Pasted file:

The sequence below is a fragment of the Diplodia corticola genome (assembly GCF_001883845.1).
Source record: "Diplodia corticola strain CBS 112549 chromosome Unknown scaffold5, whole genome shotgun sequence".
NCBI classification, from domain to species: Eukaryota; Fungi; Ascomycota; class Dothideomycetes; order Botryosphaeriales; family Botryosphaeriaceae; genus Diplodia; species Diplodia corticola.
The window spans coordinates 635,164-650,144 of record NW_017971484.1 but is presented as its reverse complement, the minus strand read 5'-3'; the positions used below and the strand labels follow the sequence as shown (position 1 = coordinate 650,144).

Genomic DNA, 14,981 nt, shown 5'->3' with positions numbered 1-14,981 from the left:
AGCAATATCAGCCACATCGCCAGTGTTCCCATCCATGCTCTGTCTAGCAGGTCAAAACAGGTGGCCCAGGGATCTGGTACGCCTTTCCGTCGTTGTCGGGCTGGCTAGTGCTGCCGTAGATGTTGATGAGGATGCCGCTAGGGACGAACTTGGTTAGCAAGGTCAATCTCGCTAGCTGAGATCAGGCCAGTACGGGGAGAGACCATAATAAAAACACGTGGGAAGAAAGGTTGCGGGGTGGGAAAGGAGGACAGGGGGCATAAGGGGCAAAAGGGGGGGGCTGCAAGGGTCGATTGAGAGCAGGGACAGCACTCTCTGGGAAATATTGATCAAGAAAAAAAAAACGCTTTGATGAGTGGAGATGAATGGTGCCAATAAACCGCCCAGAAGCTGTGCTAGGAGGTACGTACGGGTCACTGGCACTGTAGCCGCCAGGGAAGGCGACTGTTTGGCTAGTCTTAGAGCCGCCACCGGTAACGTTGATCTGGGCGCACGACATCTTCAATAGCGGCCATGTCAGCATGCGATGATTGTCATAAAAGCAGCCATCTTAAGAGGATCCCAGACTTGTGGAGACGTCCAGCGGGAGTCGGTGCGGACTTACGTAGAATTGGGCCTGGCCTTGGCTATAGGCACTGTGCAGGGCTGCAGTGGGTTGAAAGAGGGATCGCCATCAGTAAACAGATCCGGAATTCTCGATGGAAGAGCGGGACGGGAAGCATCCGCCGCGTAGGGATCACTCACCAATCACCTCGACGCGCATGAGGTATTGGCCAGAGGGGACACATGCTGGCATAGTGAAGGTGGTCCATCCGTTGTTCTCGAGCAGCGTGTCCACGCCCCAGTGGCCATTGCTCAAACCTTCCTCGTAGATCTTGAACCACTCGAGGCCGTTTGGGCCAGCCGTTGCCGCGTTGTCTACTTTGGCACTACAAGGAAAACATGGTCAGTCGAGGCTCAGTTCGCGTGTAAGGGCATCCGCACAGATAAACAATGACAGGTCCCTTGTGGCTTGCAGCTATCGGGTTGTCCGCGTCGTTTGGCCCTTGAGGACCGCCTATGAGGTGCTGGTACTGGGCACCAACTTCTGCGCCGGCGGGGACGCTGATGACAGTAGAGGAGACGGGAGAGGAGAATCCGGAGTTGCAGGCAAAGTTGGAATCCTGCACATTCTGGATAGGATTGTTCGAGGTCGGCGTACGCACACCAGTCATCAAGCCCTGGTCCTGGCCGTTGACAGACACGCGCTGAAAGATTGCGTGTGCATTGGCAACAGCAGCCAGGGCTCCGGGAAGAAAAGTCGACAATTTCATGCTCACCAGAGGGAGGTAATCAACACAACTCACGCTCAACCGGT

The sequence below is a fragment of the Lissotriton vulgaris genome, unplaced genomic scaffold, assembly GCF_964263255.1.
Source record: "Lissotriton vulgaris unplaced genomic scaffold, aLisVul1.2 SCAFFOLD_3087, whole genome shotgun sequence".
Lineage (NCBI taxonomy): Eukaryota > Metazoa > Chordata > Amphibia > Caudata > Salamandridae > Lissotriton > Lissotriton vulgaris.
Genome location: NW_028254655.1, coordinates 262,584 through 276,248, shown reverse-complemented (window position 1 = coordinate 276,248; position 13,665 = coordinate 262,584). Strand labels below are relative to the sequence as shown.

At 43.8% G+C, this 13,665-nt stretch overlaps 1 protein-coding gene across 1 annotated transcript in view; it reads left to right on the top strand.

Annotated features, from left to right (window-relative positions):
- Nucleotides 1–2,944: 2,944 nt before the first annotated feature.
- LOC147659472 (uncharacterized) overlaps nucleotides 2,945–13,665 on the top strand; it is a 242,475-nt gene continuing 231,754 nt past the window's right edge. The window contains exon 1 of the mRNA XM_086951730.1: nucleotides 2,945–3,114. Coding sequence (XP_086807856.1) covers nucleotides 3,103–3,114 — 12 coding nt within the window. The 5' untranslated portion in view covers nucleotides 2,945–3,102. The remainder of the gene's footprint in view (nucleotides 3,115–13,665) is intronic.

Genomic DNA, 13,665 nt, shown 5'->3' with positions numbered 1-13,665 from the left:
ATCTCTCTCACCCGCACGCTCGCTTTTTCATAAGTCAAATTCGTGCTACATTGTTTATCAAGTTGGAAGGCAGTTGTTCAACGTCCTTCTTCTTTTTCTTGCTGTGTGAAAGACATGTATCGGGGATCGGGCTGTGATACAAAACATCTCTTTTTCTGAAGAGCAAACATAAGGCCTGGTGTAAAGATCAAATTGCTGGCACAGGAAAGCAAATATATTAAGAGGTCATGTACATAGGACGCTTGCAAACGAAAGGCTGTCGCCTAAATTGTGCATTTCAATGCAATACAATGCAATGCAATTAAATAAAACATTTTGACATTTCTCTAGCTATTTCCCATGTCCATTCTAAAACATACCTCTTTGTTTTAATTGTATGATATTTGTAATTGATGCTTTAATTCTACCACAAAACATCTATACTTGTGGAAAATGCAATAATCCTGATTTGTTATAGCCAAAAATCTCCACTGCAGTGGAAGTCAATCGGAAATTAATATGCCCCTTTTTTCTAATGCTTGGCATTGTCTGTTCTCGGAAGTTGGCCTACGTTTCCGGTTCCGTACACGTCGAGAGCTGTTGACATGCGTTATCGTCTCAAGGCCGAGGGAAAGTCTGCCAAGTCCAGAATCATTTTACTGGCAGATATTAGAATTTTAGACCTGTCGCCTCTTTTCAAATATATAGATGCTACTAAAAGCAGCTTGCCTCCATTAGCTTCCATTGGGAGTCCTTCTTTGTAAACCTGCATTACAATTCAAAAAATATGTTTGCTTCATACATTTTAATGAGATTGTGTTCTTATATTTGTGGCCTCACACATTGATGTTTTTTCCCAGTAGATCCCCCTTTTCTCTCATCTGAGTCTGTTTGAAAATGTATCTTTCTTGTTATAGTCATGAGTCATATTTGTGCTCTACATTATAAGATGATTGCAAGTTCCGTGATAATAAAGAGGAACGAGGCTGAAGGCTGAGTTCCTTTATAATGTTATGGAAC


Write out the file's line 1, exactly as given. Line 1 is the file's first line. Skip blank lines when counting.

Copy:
The sequence below is a fragment of the Diplodia corticola genome (assembly GCF_001883845.1).